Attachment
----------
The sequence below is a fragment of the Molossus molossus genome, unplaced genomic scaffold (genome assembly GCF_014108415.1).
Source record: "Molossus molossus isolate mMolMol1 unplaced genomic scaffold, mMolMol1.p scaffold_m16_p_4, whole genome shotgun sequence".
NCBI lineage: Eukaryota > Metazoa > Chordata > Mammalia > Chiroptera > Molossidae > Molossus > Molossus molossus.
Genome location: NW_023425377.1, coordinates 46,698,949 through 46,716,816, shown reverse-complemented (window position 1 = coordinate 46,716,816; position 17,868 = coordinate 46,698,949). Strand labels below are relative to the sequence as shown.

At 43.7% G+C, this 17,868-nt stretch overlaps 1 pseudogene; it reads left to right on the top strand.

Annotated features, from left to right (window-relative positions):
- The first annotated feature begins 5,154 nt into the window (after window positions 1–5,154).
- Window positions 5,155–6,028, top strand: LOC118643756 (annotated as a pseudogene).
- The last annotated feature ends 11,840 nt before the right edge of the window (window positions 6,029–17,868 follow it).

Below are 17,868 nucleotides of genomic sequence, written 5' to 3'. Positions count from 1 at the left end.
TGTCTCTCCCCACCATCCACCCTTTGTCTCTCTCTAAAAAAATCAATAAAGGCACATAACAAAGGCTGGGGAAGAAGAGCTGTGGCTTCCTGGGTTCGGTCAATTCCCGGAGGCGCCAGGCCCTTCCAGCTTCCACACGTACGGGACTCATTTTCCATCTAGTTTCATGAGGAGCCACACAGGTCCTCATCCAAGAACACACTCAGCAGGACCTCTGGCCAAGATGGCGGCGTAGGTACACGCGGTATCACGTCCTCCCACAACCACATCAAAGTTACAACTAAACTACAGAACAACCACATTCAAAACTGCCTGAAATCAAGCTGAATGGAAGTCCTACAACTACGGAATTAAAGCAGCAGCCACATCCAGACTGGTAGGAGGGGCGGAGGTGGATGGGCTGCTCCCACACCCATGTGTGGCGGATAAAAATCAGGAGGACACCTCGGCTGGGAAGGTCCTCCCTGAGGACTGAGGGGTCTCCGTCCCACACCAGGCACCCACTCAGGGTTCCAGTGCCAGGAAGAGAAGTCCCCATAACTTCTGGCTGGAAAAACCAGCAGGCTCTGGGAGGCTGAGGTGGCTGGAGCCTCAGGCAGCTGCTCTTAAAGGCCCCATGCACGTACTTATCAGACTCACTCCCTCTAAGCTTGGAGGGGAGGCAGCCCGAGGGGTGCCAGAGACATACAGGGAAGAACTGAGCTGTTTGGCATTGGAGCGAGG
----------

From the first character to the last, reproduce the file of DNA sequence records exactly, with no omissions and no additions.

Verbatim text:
The sequence below is a fragment of the Molossus molossus genome, unplaced genomic scaffold (genome assembly GCF_014108415.1).
Source record: "Molossus molossus isolate mMolMol1 unplaced genomic scaffold, mMolMol1.p scaffold_m16_p_4, whole genome shotgun sequence".
NCBI lineage: Eukaryota > Metazoa > Chordata > Mammalia > Chiroptera > Molossidae > Molossus > Molossus molossus.
Genome location: NW_023425377.1, coordinates 46,698,949 through 46,716,816, shown reverse-complemented (window position 1 = coordinate 46,716,816; position 17,868 = coordinate 46,698,949). Strand labels below are relative to the sequence as shown.

At 43.7% G+C, this 17,868-nt stretch overlaps 1 pseudogene; it reads left to right on the top strand.

Annotated features, from left to right (window-relative positions):
- The first annotated feature begins 5,154 nt into the window (after window positions 1–5,154).
- Window positions 5,155–6,028, top strand: LOC118643756 (annotated as a pseudogene).
- The last annotated feature ends 11,840 nt before the right edge of the window (window positions 6,029–17,868 follow it).

Below are 17,868 nucleotides of genomic sequence, written 5' to 3'. Positions count from 1 at the left end.
TGTCTCTCCCCACCATCCACCCTTTGTCTCTCTCTAAAAAAATCAATAAAGGCACATAACAAAGGCTGGGGAAGAAGAGCTGTGGCTTCCTGGGTTCGGTCAATTCCCGGAGGCGCCAGGCCCTTCCAGCTTCCACACGTACGGGACTCATTTTCCATCTAGTTTCATGAGGAGCCACACAGGTCCTCATCCAAGAACACACTCAGCAGGACCTCTGGCCAAGATGGCGGCGTAGGTACACGCGGTATCACGTCCTCCCACAACCACATCAAAGTTACAACTAAACTACAGAACAACCACATTCAAAACTGCCTGAAATCAAGCTGAATGGAAGTCCTACAACTACGGAATTAAAGCAGCAGCCACATCCAGACTGGTAGGAGGGGCGGAGGTGGATGGGCTGCTCCCACACCCATGTGTGGCGGATAAAAATCAGGAGGACACCTCGGCTGGGAAGGTCCTCCCTGAGGACTGAGGGGTCTCCGTCCCACACCAGGCACCCACTCAGGGTTCCAGTGCCAGGAAGAGAAGTCCCCATAACTTCTGGCTGGAAAAACCAGCAGGCTCTGGGAGGCTGAGGTGGCTGGAGCCTCAGGCAGCTGCTCTTAAAGGCCCCATGCACGTACTTATCAGACTCACTCCCTCTAAGCTTGGAGGGGAGGCAGCCCGAGGGGTGCCAGAGACATACAGGGAAGAACTGAGCTGTTTGGCATTGGAGCGAGG